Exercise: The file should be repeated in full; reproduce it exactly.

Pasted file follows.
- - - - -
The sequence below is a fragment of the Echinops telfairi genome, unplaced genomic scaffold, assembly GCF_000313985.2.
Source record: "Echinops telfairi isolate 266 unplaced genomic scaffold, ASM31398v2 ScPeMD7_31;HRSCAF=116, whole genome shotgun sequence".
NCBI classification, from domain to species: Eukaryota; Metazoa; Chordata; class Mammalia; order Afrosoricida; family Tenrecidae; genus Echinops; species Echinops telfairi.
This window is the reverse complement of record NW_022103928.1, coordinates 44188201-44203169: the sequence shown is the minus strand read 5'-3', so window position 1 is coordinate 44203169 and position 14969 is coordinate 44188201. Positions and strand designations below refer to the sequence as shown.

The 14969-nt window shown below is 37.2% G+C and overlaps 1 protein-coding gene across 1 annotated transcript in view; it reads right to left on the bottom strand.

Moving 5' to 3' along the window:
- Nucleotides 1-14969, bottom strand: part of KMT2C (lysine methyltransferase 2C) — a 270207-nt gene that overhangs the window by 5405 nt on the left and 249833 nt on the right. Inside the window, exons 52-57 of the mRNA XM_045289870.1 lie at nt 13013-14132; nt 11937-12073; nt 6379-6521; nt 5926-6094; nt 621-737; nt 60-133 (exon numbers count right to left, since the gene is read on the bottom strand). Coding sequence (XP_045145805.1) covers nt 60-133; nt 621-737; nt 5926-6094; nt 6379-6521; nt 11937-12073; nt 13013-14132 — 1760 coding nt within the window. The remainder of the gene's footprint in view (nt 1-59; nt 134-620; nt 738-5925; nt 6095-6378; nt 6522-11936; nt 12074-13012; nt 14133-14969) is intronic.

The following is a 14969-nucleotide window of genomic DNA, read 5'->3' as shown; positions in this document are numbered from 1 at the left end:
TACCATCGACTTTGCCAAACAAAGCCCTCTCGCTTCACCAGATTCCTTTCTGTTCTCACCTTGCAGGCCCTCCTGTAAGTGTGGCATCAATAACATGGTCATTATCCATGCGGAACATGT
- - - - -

The sequence below is a fragment of the Echinops telfairi genome, unplaced genomic scaffold, assembly GCF_000313985.2.
Source record: "Echinops telfairi isolate 266 unplaced genomic scaffold, ASM31398v2 ScPeMD7_31;HRSCAF=116, whole genome shotgun sequence".
NCBI classification, from domain to species: Eukaryota; Metazoa; Chordata; class Mammalia; order Afrosoricida; family Tenrecidae; genus Echinops; species Echinops telfairi.
This window is the reverse complement of record NW_022103928.1, coordinates 44188201-44203169: the sequence shown is the minus strand read 5'-3', so window position 1 is coordinate 44203169 and position 14969 is coordinate 44188201. Positions and strand designations below refer to the sequence as shown.

The 14969-nt window shown below is 37.2% G+C and overlaps 1 protein-coding gene across 1 annotated transcript in view; it reads right to left on the bottom strand.

Moving 5' to 3' along the window:
- Nucleotides 1-14969, bottom strand: part of KMT2C (lysine methyltransferase 2C) — a 270207-nt gene that overhangs the window by 5405 nt on the left and 249833 nt on the right. Inside the window, exons 52-57 of the mRNA XM_045289870.1 lie at nt 13013-14132; nt 11937-12073; nt 6379-6521; nt 5926-6094; nt 621-737; nt 60-133 (exon numbers count right to left, since the gene is read on the bottom strand). Coding sequence (XP_045145805.1) covers nt 60-133; nt 621-737; nt 5926-6094; nt 6379-6521; nt 11937-12073; nt 13013-14132 — 1760 coding nt within the window. The remainder of the gene's footprint in view (nt 1-59; nt 134-620; nt 738-5925; nt 6095-6378; nt 6522-11936; nt 12074-13012; nt 14133-14969) is intronic.

The following is a 14969-nucleotide window of genomic DNA, read 5'->3' as shown; positions in this document are numbered from 1 at the left end:
TACCATCGACTTTGCCAAACAAAGCCCTCTCGCTTCACCAGATTCCTTTCTGTTCTCACCTTGCAGGCCCTCCTGTAAGTGTGGCATCAATAACATGGTCATTATCCATGCGGAACATGT